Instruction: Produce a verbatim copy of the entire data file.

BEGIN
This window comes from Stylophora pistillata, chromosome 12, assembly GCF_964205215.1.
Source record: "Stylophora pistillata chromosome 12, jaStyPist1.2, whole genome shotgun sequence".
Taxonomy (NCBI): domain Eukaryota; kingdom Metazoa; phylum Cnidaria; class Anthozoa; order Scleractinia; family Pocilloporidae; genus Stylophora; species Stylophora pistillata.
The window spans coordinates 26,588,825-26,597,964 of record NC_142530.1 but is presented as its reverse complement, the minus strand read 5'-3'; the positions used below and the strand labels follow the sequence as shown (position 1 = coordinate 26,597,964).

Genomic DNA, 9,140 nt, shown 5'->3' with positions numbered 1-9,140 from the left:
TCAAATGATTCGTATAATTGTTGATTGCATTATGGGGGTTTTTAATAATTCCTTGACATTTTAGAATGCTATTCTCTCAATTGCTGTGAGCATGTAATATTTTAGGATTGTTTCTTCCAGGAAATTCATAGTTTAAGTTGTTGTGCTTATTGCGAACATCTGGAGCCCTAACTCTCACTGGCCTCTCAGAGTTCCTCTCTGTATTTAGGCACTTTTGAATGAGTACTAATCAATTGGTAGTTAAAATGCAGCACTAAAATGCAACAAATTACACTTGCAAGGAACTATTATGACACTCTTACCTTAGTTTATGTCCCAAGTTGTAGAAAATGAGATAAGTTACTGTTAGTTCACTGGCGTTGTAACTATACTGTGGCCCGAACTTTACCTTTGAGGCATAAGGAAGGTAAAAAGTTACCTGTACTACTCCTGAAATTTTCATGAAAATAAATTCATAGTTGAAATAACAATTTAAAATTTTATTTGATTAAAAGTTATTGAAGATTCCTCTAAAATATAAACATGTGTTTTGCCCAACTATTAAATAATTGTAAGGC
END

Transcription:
This window comes from Stylophora pistillata, chromosome 12, assembly GCF_964205215.1.
Source record: "Stylophora pistillata chromosome 12, jaStyPist1.2, whole genome shotgun sequence".
Taxonomy (NCBI): domain Eukaryota; kingdom Metazoa; phylum Cnidaria; class Anthozoa; order Scleractinia; family Pocilloporidae; genus Stylophora; species Stylophora pistillata.
The window spans coordinates 26,588,825-26,597,964 of record NC_142530.1 but is presented as its reverse complement, the minus strand read 5'-3'; the positions used below and the strand labels follow the sequence as shown (position 1 = coordinate 26,597,964).

Genomic DNA, 9,140 nt, shown 5'->3' with positions numbered 1-9,140 from the left:
TCAAATGATTCGTATAATTGTTGATTGCATTATGGGGGTTTTTAATAATTCCTTGACATTTTAGAATGCTATTCTCTCAATTGCTGTGAGCATGTAATATTTTAGGATTGTTTCTTCCAGGAAATTCATAGTTTAAGTTGTTGTGCTTATTGCGAACATCTGGAGCCCTAACTCTCACTGGCCTCTCAGAGTTCCTCTCTGTATTTAGGCACTTTTGAATGAGTACTAATCAATTGGTAGTTAAAATGCAGCACTAAAATGCAACAAATTACACTTGCAAGGAACTATTATGACACTCTTACCTTAGTTTATGTCCCAAGTTGTAGAAAATGAGATAAGTTACTGTTAGTTCACTGGCGTTGTAACTATACTGTGGCCCGAACTTTACCTTTGAGGCATAAGGAAGGTAAAAAGTTACCTGTACTACTCCTGAAATTTTCATGAAAATAAATTCATAGTTGAAATAACAATTTAAAATTTTATTTGATTAAAAGTTATTGAAGATTCCTCTAAAATATAAACATGTGTTTTGCCCAACTATTAAATAATTGTAAGGC